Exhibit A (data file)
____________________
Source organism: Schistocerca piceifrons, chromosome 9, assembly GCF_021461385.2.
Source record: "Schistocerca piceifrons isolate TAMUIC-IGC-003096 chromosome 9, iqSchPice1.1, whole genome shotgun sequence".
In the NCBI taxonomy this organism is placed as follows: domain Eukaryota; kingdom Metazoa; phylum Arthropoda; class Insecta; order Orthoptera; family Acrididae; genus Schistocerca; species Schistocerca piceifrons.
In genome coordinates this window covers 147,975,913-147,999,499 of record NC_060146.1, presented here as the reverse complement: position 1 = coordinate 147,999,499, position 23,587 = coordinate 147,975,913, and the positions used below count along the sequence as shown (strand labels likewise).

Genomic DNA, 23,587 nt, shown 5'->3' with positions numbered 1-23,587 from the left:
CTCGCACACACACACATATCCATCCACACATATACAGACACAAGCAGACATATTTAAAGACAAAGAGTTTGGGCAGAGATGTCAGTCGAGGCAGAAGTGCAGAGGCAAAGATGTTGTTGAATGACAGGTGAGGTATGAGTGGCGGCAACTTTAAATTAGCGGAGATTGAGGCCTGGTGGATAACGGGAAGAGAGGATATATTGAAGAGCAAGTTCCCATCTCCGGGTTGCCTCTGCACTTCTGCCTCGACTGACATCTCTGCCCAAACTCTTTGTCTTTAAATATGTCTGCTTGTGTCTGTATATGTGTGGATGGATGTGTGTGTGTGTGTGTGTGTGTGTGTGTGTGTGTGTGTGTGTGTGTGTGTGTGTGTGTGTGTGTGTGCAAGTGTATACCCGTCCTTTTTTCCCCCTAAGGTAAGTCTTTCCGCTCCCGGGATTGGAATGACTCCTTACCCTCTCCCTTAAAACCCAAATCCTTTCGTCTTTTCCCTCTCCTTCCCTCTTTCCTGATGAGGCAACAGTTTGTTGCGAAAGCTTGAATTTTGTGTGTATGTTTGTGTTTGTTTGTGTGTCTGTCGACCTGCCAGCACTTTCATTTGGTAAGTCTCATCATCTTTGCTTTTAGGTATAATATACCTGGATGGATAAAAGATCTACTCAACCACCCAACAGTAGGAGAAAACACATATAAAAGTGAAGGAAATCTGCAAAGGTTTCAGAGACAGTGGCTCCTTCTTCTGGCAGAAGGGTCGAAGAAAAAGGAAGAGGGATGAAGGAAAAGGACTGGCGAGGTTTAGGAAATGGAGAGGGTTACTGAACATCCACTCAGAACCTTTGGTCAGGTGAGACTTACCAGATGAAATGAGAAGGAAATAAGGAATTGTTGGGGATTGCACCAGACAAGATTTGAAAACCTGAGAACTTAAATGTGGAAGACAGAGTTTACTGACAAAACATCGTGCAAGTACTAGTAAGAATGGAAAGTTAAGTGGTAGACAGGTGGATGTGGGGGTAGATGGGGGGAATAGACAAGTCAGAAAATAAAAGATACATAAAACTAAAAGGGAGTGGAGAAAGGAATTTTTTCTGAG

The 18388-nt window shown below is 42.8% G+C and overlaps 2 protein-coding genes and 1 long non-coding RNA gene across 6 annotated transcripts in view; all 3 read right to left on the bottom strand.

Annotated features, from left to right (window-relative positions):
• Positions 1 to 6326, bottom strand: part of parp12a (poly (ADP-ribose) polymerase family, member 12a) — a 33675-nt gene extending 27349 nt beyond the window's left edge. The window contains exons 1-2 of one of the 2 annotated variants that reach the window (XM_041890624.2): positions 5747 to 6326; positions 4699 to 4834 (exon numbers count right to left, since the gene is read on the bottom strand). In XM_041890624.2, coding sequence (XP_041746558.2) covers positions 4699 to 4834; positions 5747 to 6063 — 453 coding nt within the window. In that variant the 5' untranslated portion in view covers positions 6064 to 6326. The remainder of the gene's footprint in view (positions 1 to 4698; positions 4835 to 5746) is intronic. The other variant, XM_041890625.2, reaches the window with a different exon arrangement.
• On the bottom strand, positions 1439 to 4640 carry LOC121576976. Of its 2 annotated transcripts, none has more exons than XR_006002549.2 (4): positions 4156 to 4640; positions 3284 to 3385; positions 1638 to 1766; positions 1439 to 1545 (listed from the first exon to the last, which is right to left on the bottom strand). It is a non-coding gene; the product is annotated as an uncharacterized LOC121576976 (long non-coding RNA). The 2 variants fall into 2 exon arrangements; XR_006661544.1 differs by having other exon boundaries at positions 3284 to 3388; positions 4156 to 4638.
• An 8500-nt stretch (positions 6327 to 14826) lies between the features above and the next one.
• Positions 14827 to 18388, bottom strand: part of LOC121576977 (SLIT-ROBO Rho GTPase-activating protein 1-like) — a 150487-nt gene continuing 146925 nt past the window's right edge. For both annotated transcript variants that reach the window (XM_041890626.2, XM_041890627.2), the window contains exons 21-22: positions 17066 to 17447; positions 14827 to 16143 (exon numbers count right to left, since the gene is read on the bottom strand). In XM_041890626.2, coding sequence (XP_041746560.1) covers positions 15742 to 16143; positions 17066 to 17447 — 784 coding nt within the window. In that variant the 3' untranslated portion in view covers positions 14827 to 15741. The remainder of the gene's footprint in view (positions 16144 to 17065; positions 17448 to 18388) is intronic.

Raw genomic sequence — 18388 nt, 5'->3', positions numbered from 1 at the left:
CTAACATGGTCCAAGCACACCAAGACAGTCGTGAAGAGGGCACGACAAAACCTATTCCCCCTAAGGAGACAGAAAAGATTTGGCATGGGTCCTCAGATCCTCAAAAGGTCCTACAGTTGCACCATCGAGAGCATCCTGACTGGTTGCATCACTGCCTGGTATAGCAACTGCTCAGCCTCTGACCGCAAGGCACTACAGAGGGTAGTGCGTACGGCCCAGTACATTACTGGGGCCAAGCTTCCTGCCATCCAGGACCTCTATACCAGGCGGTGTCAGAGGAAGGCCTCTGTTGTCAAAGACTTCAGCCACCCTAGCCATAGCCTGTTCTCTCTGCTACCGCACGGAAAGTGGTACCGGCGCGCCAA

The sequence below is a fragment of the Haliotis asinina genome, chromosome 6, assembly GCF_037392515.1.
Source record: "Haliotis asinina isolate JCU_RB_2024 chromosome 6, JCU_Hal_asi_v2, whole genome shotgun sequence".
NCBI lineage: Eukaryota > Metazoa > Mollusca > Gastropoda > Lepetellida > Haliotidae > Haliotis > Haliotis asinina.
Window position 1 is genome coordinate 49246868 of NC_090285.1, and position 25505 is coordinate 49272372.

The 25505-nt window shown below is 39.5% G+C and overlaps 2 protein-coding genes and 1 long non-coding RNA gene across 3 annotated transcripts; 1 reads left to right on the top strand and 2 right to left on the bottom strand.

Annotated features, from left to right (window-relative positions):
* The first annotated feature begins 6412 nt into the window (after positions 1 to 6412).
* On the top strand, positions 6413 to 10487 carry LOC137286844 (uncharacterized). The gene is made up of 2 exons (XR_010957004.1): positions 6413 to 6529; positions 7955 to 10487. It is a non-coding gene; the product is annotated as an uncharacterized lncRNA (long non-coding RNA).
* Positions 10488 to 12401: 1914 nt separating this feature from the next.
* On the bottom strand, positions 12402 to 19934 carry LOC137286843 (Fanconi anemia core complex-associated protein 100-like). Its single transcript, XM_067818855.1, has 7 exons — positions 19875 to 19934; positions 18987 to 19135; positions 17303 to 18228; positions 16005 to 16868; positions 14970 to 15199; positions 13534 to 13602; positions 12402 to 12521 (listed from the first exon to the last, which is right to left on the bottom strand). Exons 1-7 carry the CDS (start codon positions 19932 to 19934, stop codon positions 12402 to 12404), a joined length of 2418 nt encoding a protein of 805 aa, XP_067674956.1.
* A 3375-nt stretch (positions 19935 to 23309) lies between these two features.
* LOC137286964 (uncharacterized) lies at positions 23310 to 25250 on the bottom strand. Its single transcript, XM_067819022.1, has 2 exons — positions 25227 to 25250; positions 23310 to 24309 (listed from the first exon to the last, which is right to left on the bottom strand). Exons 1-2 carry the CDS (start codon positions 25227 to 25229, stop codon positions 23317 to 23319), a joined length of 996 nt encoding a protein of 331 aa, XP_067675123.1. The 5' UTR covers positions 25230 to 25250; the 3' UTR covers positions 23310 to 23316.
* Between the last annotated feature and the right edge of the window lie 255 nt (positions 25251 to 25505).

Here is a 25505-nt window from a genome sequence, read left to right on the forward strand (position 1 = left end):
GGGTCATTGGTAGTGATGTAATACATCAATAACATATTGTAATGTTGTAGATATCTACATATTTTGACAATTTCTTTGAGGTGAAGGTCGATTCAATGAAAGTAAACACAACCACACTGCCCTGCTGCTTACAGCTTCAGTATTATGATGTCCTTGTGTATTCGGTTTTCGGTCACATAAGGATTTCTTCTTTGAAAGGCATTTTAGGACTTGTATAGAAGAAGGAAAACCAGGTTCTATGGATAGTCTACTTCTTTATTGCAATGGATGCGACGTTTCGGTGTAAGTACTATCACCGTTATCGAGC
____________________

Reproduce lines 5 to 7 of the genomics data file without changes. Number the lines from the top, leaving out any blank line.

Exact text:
Genomic DNA, 23,587 nt, shown 5'->3' with positions numbered 1-23,587 from the left:
CTCGCACACACACACATATCCATCCACACATATACAGACACAAGCAGACATATTTAAAGACAAAGAGTTTGGGCAGAGATGTCAGTCGAGGCAGAAGTGCAGAGGCAAAGATGTTGTTGAATGACAGGTGAGGTATGAGTGGCGGCAACTTTAAATTAGCGGAGATTGAGGCCTGGTGGATAACGGGAAGAGAGGATATATTGAAGAGCAAGTTCCCATCTCCGGGTTGCCTCTGCACTTCTGCCTCGACTGACATCTCTGCCCAAACTCTTTGTCTTTAAATATGTCTGCTTGTGTCTGTATATGTGTGGATGGATGTGTGTGTGTGTGTGTGTGTGTGTGTGTGTGTGTGTGTGTGTGTGTGTGTGTGTGTGTGTGTGTGTGCAAGTGTATACCCGTCCTTTTTTCCCCCTAAGGTAAGTCTTTCCGCTCCCGGGATTGGAATGACTCCTTACCCTCTCCCTTAAAACCCAAATCCTTTCGTCTTTTCCCTCTCCTTCCCTCTTTCCTGATGAGGCAACAGTTTGTTGCGAAAGCTTGAATTTTGTGTGTATGTTTGTGTTTGTTTGTGTGTCTGTCGACCTGCCAGCACTTTCATTTGGTAAGTCTCATCATCTTTGCTTTTAGGTATAATATACCTGGATGGATAAAAGATCTACTCAACCACCCAACAGTAGGAGAAAACACATATAAAAGTGAAGGAAATCTGCAAAGGTTTCAGAGACAGTGGCTCCTTCTTCTGGCAGAAGGGTCGAAGAAAAAGGAAGAGGGATGAAGGAAAAGGACTGGCGAGGTTTAGGAAATGGAGAGGGTTACTGAACATCCACTCAGAACCTTTGGTCAGGTGAGACTTACCAGATGAAATGAGAAGGAAATAAGGAATTGTTGGGGATTGCACCAGACAAGATTTGAAAACCTGAGAACTTAAATGTGGAAGACAGAGTTTACTGACAAAACATCGTGCAAGTACTAGTAAGAATGGAAAGTTAAGTGGTAGACAGGTGGATGTGGGGGTAGATGGGGGGAATAGACAAGTCAGAAAATAAAAGATACATAAAACTAAAAGGGAGTGGAGAAAGGAATTTTTTCTGAG

The 18388-nt window shown below is 42.8% G+C and overlaps 2 protein-coding genes and 1 long non-coding RNA gene across 6 annotated transcripts in view; all 3 read right to left on the bottom strand.